Tagged: representation

Visual Culture, Identity & Representations in the Media

Media representation of tattooed individual tend to be limited to dangerous machismo and “otherness”, outlaws and outcasts.

Here are some examples:

Vern Schillinger in HBO TV series Oz (1997-2003) – Aryan brotherhood crime syndicate

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That ’70s Show: Season 3, Episode 22: Eric’s Drunken Tattoo (2001)
The bookish character of Eric get’s a tattoo to prove how masculine and dangerous he is

Psychotic criminal Max in Cape Fear (1991) – classic representation of “other”, machismo and danger

The Girl with the Dragon Tattoo (2011) represents both outlaw and outcast with her behaviour, her style and her tattoos

Reference

Beeler, Karin E. Tattoos, Desire and Violence: Marks of Resistance in Literature, Film and Television. Jefferson, NC: McFarland, 2006. Print.

Visual Culture, Identity & Expressions of Subculture Association

Tattooing was introduced to Western culture the 18th century through Captain Cook and his tales of polynesia and the tatau.  Tattooing was then transformed into a visual culture practice for sailors that went to exotic places or eccentric arististocrats who could afford to have someone reproduce this quaint cultural practise as part of their fetish obsessions  the ‘other’  and with orientalism.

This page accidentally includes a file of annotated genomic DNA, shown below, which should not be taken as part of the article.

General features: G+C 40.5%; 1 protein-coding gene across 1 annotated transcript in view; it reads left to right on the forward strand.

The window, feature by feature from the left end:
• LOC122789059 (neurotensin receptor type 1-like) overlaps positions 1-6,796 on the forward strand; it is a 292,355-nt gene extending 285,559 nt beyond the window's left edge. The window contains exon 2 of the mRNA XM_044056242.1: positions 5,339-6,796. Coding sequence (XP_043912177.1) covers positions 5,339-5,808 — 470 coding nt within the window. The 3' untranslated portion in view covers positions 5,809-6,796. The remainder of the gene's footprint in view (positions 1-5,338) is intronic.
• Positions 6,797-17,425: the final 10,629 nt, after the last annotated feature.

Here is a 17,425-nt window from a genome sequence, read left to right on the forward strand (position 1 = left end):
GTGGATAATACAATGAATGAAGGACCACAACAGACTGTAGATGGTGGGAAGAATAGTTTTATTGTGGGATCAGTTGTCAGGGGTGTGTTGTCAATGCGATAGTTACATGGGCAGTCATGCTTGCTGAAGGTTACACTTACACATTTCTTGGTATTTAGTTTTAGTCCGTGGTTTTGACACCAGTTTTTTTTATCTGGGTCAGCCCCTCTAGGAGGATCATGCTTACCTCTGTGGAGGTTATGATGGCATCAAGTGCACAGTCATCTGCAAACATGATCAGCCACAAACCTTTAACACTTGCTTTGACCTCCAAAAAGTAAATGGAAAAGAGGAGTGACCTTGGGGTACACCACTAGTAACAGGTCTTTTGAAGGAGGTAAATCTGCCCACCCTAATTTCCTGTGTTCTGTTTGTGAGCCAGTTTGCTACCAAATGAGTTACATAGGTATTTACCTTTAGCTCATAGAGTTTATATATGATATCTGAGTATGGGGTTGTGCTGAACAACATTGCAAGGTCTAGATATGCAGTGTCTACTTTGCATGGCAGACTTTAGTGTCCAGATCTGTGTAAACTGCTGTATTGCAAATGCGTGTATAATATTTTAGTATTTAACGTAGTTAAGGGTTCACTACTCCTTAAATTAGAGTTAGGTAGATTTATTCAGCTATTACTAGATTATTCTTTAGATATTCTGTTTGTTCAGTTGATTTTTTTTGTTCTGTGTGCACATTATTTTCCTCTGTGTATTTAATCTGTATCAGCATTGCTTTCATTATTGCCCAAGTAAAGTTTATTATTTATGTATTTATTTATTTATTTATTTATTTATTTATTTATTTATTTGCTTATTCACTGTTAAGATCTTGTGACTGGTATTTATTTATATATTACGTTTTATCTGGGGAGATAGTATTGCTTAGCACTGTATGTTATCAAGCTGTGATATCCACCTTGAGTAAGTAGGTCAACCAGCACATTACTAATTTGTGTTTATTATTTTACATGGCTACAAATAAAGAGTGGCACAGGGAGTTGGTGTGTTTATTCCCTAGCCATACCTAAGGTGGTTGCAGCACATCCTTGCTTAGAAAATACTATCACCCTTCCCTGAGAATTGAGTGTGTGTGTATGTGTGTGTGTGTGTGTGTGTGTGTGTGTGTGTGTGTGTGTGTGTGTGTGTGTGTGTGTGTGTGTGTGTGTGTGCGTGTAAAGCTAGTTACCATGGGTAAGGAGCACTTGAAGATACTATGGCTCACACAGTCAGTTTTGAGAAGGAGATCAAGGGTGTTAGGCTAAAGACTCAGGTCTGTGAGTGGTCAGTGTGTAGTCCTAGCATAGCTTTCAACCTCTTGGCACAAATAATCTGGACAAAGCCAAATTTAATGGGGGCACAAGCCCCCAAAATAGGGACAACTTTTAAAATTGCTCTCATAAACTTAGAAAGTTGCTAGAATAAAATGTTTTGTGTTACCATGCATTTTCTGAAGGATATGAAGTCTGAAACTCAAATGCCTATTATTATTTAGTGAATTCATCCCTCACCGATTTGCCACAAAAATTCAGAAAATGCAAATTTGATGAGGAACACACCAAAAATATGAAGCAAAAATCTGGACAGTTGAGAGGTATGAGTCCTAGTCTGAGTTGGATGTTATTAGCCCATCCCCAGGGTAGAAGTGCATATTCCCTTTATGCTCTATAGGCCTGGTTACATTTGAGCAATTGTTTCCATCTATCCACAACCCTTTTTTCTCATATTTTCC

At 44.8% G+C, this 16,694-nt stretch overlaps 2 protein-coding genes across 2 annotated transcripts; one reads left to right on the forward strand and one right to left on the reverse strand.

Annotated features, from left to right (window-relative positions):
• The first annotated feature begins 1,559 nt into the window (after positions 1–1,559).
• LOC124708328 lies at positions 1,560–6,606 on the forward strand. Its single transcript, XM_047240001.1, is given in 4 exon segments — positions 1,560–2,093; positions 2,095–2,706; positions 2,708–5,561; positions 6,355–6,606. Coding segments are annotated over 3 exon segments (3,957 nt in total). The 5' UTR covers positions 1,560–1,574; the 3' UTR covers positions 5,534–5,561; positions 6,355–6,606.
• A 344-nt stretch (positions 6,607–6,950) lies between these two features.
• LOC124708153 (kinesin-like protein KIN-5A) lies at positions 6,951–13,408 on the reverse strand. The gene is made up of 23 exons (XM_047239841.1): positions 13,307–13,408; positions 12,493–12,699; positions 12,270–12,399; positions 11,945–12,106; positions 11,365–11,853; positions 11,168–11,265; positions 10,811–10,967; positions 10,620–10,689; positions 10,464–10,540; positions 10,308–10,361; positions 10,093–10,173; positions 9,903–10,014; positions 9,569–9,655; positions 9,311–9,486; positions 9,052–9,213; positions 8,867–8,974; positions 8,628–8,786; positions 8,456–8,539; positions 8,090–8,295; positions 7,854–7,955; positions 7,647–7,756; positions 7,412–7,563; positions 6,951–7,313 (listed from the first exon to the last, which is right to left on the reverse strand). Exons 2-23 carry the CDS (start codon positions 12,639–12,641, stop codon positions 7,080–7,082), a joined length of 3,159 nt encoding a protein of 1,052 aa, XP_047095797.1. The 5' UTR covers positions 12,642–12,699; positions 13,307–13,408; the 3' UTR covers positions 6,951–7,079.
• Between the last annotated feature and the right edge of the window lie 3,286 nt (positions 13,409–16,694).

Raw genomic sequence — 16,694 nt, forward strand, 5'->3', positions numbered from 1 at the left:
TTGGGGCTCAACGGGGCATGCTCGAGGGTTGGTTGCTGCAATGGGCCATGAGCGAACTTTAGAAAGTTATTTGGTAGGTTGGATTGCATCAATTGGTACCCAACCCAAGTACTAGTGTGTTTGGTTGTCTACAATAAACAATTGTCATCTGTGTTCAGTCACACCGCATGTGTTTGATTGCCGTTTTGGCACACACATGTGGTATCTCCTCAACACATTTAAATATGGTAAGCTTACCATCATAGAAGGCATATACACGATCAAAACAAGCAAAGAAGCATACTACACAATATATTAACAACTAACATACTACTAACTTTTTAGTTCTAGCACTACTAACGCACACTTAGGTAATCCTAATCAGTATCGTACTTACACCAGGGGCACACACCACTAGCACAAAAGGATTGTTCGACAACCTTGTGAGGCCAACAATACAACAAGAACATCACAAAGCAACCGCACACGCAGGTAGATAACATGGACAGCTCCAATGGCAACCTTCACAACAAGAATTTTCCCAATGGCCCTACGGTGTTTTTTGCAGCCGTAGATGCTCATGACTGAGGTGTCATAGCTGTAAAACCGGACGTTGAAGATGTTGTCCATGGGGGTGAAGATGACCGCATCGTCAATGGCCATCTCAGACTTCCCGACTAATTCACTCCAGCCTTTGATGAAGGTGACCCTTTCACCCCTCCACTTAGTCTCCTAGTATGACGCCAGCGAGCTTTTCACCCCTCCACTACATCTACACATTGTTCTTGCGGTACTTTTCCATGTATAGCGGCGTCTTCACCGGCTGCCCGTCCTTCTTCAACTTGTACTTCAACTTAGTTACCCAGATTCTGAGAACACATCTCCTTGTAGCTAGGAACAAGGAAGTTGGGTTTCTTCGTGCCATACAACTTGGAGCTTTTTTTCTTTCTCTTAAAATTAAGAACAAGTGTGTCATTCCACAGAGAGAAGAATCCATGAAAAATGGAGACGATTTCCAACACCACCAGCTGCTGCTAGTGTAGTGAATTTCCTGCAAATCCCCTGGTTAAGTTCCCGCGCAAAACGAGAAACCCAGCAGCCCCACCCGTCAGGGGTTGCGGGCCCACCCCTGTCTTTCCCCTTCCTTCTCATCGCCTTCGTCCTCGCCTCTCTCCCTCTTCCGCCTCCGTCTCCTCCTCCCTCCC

By the 20th century, the invention of the electric tattoo gun and the production of tattoo art as ‘flash’ made tattooing accessible to the working classes and less unique. Consequently the practice fell out of favour with the elite as it became popular among military servicemen, the lower, working classes and their so-called “low” culture like tattooed circus sideshow ladies.

Tattooing became more “fragmented” in the 1960’s and the practice was appropriated among subcultures such as bikers, prison convicts, punks and the gay/leather subcultures to create marks of identity. Today. although popularity has resurged among the middle class, the act of getting a tattoo is still connected with deviance and resistance to the mainstream, which in itself can mark a body as different “other”  which is part of identity. In addition to this however, there are specific symbols that are chosen to mark one’s identity within a specific group or a desired association with that group.

Here are some examples:

Lebian

West Coast Gang Affiliation

 

Russian Mafia

Neo-paganism

Hardcore Scene

BDSM

Straight edge